Raised on words like “punishment” and “God will get you if you don’t do what you’re told.”
Nuns turned children into fearful, right-handed, little servants of the Lord
Then the atom bomb fell down on Hiroshima, North Dakota the year she turned sixteen
And she said, “There is something very wrong here. Do you know what I mean?”

Margaret lives in North Dakota. She is quiet, sensitive and smart; troubled by nightmares; raised Catholic under the dark shadow of a vengeful and punitive God. The dropping of the atom bomb destroys her already fragile balance. The infliction of that much destruction between humans is incomprehensible to her. She runs away to remove herself from the equation of a society in which such devastation could occur.

Satchel full of broken hopes and empty picture postcards that she’d never send
Her mama sitting on a front porch step, daddy frowning in the darkened doorway
Waving his regret.
Then she was jumping on a Santa Fe, summer night in 1947, bound for God knew where
And she said, “I can see destruction fast approaching. I feel it in the air.”

She knows the schedules of all the trains; has had them memorized for years. Once she decides, it’s effortless. She runs through the darkness toward the smoke and sounds and feels herself disappearing as she hops onto an open car. She feels peace for the first time in forever as she watches the passing landscape come into view inside the gentle swath cast by the rising sun.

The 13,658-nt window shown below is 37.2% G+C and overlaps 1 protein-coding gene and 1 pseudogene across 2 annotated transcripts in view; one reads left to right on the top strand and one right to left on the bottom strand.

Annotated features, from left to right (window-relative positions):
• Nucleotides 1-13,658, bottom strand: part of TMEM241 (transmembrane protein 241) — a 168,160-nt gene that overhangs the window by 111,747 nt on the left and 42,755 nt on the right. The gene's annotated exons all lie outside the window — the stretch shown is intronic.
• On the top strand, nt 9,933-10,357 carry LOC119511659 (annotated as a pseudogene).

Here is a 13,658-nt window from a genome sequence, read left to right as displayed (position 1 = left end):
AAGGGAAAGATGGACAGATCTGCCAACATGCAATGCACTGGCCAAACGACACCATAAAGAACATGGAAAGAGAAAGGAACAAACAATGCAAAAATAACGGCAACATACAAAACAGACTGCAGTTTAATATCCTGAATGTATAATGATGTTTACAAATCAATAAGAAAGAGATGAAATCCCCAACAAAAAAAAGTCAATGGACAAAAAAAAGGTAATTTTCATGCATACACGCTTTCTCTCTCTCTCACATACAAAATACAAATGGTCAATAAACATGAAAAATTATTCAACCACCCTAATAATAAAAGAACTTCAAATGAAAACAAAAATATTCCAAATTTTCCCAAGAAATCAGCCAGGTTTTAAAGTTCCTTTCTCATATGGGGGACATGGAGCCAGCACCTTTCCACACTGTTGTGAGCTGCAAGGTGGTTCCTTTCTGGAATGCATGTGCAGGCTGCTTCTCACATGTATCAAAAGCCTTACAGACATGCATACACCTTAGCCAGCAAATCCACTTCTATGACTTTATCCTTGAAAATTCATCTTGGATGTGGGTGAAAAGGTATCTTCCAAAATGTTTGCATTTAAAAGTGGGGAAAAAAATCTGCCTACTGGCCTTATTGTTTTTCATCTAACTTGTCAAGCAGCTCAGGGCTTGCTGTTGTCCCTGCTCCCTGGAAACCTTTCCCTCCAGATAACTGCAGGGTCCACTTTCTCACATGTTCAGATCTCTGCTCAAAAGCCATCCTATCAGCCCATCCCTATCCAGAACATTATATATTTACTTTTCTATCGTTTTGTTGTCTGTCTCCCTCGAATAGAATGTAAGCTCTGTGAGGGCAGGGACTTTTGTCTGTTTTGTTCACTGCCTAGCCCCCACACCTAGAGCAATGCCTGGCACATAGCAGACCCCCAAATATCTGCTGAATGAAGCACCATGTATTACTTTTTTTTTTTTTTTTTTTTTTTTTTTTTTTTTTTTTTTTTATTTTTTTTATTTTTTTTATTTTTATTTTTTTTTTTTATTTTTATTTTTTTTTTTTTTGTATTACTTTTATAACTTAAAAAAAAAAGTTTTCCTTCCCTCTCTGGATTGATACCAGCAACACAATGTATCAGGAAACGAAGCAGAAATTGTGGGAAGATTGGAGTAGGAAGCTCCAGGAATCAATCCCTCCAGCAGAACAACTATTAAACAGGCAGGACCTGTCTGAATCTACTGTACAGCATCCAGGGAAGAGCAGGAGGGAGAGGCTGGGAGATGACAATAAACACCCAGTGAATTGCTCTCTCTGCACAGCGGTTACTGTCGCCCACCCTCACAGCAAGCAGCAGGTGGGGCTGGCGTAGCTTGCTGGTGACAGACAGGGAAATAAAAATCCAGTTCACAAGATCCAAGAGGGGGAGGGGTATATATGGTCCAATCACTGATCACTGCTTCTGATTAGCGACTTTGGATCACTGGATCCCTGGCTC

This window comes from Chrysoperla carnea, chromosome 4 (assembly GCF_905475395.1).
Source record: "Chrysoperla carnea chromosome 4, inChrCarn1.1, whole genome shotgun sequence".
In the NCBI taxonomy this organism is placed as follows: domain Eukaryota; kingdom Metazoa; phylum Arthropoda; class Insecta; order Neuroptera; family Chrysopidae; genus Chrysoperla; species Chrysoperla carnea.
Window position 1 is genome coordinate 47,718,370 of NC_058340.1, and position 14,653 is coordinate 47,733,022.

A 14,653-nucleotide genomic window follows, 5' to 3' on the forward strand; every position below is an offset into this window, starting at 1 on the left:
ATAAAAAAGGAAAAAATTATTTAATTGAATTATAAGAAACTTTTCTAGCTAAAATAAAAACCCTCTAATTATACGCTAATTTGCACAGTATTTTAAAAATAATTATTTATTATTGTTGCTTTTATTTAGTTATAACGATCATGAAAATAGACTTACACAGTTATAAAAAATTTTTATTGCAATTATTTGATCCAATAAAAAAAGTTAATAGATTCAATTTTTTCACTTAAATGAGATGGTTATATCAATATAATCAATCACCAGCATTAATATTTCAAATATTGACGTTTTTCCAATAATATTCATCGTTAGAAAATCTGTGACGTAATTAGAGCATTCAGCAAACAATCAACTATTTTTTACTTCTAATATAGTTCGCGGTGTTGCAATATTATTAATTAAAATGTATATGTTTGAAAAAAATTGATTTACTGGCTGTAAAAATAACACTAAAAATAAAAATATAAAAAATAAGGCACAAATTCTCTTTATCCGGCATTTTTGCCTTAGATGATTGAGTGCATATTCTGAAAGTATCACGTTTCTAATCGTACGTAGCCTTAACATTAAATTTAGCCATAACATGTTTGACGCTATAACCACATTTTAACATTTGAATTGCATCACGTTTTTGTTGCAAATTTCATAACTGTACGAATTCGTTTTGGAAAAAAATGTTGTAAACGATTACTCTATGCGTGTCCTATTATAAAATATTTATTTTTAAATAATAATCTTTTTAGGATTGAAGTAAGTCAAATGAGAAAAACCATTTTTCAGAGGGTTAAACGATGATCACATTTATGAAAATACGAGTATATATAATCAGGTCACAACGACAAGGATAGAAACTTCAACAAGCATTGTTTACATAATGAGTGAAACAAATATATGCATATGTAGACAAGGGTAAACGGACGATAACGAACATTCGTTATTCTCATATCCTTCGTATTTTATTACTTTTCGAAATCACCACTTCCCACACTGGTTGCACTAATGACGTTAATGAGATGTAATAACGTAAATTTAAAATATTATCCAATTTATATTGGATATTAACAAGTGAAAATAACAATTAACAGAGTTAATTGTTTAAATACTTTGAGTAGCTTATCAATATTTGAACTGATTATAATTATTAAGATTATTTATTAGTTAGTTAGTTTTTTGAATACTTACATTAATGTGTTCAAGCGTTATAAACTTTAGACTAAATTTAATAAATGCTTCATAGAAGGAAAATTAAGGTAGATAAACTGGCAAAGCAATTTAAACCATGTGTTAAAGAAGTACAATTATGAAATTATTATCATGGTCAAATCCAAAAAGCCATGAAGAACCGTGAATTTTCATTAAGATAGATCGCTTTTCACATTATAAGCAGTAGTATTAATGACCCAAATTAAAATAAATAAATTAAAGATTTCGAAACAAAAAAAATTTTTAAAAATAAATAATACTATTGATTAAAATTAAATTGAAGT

On a road in Valparaiso she met a hobo named Old John
They hunkered own in a gazebo and chose a star to gaze upon
Old John said he could see her slipping and he asked her what was wrong
She said, “The rope I had been gripping turned to sand and now it’s gone.”
She said, “It’s gone.”

On the sixth night, she awakens from light sleep and walks away from their camp site. She casts her gaze upward and sees the visions: blood-soaked blue horizons and barking dogs statued for eternity in the flowing lava of Vesuvius. Old John stands beside her. She hadn’t heard his approach. He holds a bottle. She reaches for it.

“I think I’ll take another taste, Old John, to numb my heart,
God knows I’m falling fast as atoms through the sky.”
She said, “This world it sure ain’t no place to live in. But it ain’t no place to die.
No, it ain’t no place to die.”

I wish I knew what came next for her. Did she ramble across America? Did she fall in with Jack Kerouac out on the road somewhere? J.D. Salinger in New York City? Did she win the Nobel Prize for poetry that translated the darkest truths of the human heart? Or did she fade into the oblivion she felt so keenly as she stood there beside her only friend?